I have just sat through yet another webinar during which two regrettable things occurred: I discovered that Angry Birds is, indeed, more addictive than nicotine, and I heard someone tell a bunch of sales people to “sell to the C-Suite and nowhere else. That might be sage advice if all you sell is anxiety-enhancing consulting or Donald Trump action figures, but it’s pretty stupid if your product or service is used, installed or supported by someone else.
I will grant that if you sell to very small companies the C-suite may well get involved with things like coffee and toner; however, if there are more than 30 employees and the C-suite is buying this type of thing, you should consider selling a cure for misplaced priorities
So let’s review the creatures in the purchasing forest:
C-Suite: They purchase very big things, go golfing with suppliers and let the rest of us purchase the mundane stuff.
P-Cube: These guardians of common sense and bottom lines do the bulk of the heavy lifting in large corporations. They like detail, features, specifications and certainty.
F-Word: These are your functional types. The people who actually use the stuff you sell. They may or may not go through the P-Cube to acquire their stuff. They are all about the benefits. They want to hear about how your product makes them better, faster, stronger. Or at least less fired.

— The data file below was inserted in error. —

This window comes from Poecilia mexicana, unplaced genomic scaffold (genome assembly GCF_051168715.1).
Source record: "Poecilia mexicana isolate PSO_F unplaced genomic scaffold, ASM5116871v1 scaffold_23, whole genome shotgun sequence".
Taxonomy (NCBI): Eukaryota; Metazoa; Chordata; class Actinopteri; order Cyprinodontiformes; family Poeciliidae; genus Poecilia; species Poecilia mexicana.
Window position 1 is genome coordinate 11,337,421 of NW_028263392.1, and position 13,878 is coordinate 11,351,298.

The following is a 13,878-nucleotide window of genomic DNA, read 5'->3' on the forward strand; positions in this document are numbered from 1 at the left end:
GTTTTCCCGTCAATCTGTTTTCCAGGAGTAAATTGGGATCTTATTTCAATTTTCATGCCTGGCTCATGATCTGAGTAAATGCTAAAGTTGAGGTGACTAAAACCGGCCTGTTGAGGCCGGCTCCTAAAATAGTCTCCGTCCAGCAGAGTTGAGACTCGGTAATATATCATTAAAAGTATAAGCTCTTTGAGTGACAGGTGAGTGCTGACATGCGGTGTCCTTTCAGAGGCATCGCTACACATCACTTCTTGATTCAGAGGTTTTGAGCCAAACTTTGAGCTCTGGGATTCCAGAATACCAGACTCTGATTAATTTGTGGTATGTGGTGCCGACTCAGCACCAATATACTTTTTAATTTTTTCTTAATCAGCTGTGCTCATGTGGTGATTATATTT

G-Spot: They don’t use most of what they buy. They don’t even get a lot of credit for buying it. But they sure hear about it, when things go wrong. They want fast, accurate delivery and consistent quality.
On any given day all of these people are making one or two purchase decisions, but I’m fairly certain they are making more than a few purchase influences. Not a noun, I know, but let’s go with it.
There are plenty of ways to influence a purchase decision. You can be that mythical internal champion that sales people fantasize over; you can have a drawer full of travel mugs and golf balls that guilt you into advocating on behalf of a supplier; you can have some evil world-domination plan that involves the product. But chances are the influence is more passive than all that. Chances are it’s as casual and routine as saying “No”.
Ask any four-year-old and they’ll tell you that the absence of a No equals Maybe and Maybe equals a strong possibility of ice cream for breakfast. So it follows that a key piece of getting to Yes involves making sure there are a bunch of Maybes (or at least not any Nos) on the part of the people who are influencing the decision. That’s what is going to get your deal up the food chain much faster than cold-calling the boss. How do you get Maybe in a climate where No is the default? Content, my friends.
You need things that keep your influencers positive or at least devoutly neutral. A long list of features and technical specifications is not what you need: specifics, at this point, can tip you into the No bin faster than you can say “not backward compatible”. Just one tiny detail that seems hostile to a system, contrary to a corporate value or that uses a lot of big words can get you voted off Procurement Island like a two-faced chocolate-hoarding blonde.
What you’re needing now is the gentler world of reassurance. This is where your case studies, awards, testimonials, press releases and white papers can strut their stuff. Your influencers need to be educated and rocked gently into the belief that your product or service is a warm, safe, nice-smelling place where everyone gets a bonus and there are drinks on the Lido Deck at four o’clock.
Subtlety is what we’re after here. Remember, it’s like professional soccer – you don’t necessarily need to win; you just need to not lose.